Showing posts with label Kerala. Show all posts
Showing posts with label Kerala. Show all posts

Hinduism - Where Are The The Nilgiri Hills In India?


The Nilgiri Hills are a range of hills created by the confluence of the Western and Eastern Ghats, and are situated in the crossroads of three southern Indian states: Tamil Nadu, Kerala, and Karnataka.

The hills were formerly inhabited by a tribal group known as the Todas, albeit just a few thousand Todas remain now.

This area is known for its hill stations, such as Ootacamund and Kodaikanal, which are popular holiday places, honeymoon destinations, and filmmaking locations.

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Hinduism - Where Is Kerala In India?


One of four southern Indian states whose people speak a Dravidian language, Malayalam in this instance.

Kerala is located on a short sliver of land between the Western Ghats and the Arabian Sea, in what was formerly known as the Malabar coast.

Kerala is one of the "linguistic" states established after India's independence in 1947 to bring people who spoke the same language and had a same culture under one government.

It was formed from the princely republics of Travancore and Cochin, as well as the Malayalam-speaking portions of the former Madras state.

Kerala has traditionally been a significant commercial hub.

For thousands of years, traders from the Middle East have come to buy its spices and sandalwood.

It is the only Indian state with 100% adult literacy and has had India's first elected communist administration in modern times.

The temple of Aiyappa in Shabari Malai is Kerala's most renowned religious place.

The yearly trip to the place is customarily limited to men and women above the age of childbearing.

See Christine Nivin et al., India. 8th ed., Lonely Planet, 1998, for general information about Kerala and other Indian states.


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Hinduism - What Is The Kathakali?

Kathakali is an Indian classical dance genre that includes Bharatanatyam, Orissi, Kuchipudi, Kathak, and Manipuri, among others.

Classical dances, like much of traditional Indian culture, are associated with certain locations; Kathakali is largely found in Kerala.

Kathakali, unlike many other classical forms, did not evolve in a temple context.

It emerged as a developed form in the seventeenth century, while it has roots in centuries-old folk and religious plays.

The men's version of Kathakali is Mohini Attam, whereas the women's form is Kathakali.

One of the most spectacular shows in Indian arts is a Kathakali performance.

The dancers' training emphasizes controlled facial motion to promote ease and force of expression, which contributes to the drama.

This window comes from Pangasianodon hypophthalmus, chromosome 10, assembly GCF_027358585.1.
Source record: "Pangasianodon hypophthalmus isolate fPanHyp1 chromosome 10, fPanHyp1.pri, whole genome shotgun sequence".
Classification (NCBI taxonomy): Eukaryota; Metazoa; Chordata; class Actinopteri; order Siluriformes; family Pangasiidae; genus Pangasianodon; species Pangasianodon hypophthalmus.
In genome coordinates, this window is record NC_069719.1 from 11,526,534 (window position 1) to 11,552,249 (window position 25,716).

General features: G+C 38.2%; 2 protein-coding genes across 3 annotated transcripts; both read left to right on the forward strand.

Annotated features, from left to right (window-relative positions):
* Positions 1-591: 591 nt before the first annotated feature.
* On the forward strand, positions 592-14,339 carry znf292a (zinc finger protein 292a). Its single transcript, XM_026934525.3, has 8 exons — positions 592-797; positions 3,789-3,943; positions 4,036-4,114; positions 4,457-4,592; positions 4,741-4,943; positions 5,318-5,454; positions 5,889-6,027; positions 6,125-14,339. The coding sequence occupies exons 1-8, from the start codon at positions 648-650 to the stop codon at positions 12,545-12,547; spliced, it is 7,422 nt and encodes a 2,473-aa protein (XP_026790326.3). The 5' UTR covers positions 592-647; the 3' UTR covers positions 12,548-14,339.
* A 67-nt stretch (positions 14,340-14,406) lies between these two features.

The dancers are dressed in extravagant costumes and headdresses.

The most remarkable aspect is the intricate makeup—the heroes' faces are painted a vibrant green with fluted ridges made of rice paste affixed to their cheeks, while the villains' chins and foreheads are painted green and red with pith knobs attached.

The dance goes between muscular leaps and grand spins stylistically, with religious scriptures serving as the primary source of storytelling.

Kathakali, like many Indian dances, has a well-developed "vocabulary" of gestures and facial expressions that allows the dancers to participate in elaborate storytelling.

Kathakali, like all other classical dances, has evolved throughout the years, driven on by a shift in the venue from temple courtyards to stage performances.

A scheduled stage performance, for example, requires a well-organized "program" and a predetermined time constraint, while Kathakali performances used to continue all night.

Mohan Khokar's Traditions of Indian Classical Dance, published in 1984, has further information. 

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Hinduism - What Is Kathak?

Bharatanatyam, Orissi, Kuchipudi, Kathakali, and Manipuri are some of the other Indian classical dance genres.

Classical dances, like much of traditional Indian culture, are associated with certain locations; Kathak is largely found in northern India.

Kathak is said to have developed from Braj's ras lilas, devotional dances depicting incidents from Krishna's life.

This notion has little historical evidence and may just represent a desire to enshrine religion in all aspects of Indian culture.

Kathak, on the other hand, developed as an art form in the northern Indian monarchs' courts, where it was performed for the amusement of the king and his guests.

Over time, two main Kathak hubs emerged: Jaipur, which is recognized for its spectacular footwork, and Lucknow, which is noted for its emphasis on acting.

Kathak is distinguished stylistically by an erect posture with straight legs.

The dance focuses on quick, rhythmic foot movements, which are enhanced by bell strings worn on the dancer's ankles and accompanied by repeated rotations; the body is kept relatively static.